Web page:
(Oct. 22) Major League Baseball is now into its World Series, but the recent string of deaths of baseball Hall of Famers reminds middle-aged fans that the game’s hold on the culture has diminished.

In six weeks beginning on Aug. 31, we saw the deaths of three of the 10 best pitchers of the 100-year live-ball era (Tom Seaver, Bob Gibson, and Whitey Ford) and that of the second-best (and single-most influential) base stealer ever, Lou Brock, along with Joe Morgan, who some top analysts consider the all-time greatest second baseman.

In their heydays, Seaver, Gibson, Ford, Brock, and Morgan enjoyed an exalted status in the broader culture that few of today’s superstars can match. Even today, Brock’s name is recognized by more people in the United States, 44%, than the best current player (statistically, at least), Mike Trout, who in his prime was recognized by just 42%. Seaver’s name is recognized by 58%.

Do any internet search of “baseball’s popularity,” and you’ll find dozens of stories, statistics, and polls attesting to its fall into a sort of second-class sports status, with only an occasional analysis insisting that a deeper dive into the numbers shows a smaller decline. As a “favorite” sport, indeed, baseball has sunk almost to the low level of soccer.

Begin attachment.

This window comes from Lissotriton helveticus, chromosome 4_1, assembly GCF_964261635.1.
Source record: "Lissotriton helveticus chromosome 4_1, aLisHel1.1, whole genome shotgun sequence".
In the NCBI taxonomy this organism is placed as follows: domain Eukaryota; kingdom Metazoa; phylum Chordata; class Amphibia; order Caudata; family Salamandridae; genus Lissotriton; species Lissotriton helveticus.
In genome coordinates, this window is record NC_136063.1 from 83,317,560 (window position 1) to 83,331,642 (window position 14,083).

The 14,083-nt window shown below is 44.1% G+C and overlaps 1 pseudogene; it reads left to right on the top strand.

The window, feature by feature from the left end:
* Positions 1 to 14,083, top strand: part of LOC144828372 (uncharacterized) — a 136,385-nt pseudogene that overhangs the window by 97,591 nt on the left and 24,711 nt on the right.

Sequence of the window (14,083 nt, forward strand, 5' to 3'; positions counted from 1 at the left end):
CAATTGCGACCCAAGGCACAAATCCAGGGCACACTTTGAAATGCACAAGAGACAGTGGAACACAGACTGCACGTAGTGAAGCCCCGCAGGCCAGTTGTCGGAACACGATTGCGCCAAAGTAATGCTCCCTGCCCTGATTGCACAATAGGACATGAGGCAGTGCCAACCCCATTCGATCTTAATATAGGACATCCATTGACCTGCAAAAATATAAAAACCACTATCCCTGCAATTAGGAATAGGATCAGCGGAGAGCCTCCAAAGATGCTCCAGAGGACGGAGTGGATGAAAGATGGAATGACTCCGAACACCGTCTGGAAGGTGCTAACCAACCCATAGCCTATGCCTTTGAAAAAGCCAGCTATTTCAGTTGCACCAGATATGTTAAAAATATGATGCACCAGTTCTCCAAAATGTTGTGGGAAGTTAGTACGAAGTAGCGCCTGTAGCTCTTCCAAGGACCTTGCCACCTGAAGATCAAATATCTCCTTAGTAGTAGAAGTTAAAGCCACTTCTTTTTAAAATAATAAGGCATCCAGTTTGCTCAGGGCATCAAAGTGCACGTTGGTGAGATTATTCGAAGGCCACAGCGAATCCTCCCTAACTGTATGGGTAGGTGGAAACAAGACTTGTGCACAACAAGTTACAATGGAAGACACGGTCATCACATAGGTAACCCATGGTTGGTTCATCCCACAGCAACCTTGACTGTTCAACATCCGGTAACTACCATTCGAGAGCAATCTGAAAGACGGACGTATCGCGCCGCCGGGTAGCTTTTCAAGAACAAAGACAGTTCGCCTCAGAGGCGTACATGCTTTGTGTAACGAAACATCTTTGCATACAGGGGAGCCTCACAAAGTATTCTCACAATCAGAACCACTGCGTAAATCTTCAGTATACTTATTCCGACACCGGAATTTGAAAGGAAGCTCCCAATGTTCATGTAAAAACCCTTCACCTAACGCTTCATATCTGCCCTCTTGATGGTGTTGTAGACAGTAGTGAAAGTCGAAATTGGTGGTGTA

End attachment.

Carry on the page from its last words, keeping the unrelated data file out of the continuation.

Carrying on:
A year ago, the New York Times featured an interesting analysis of the situation, and one conclusion was particularly instructive. As televised baseball has become almost ubiquitous, its fan base has become ever more segmented and localized. If you’re in, say, Denver, and your Rockies are on the tube six days a week, you are much less likely to pay attention to Trout’s exploits for a weak Los Angeles Angels team….

[To read the rest of this column, which ran in the print edition of The Washington Examiner magazine, please follow this link.]


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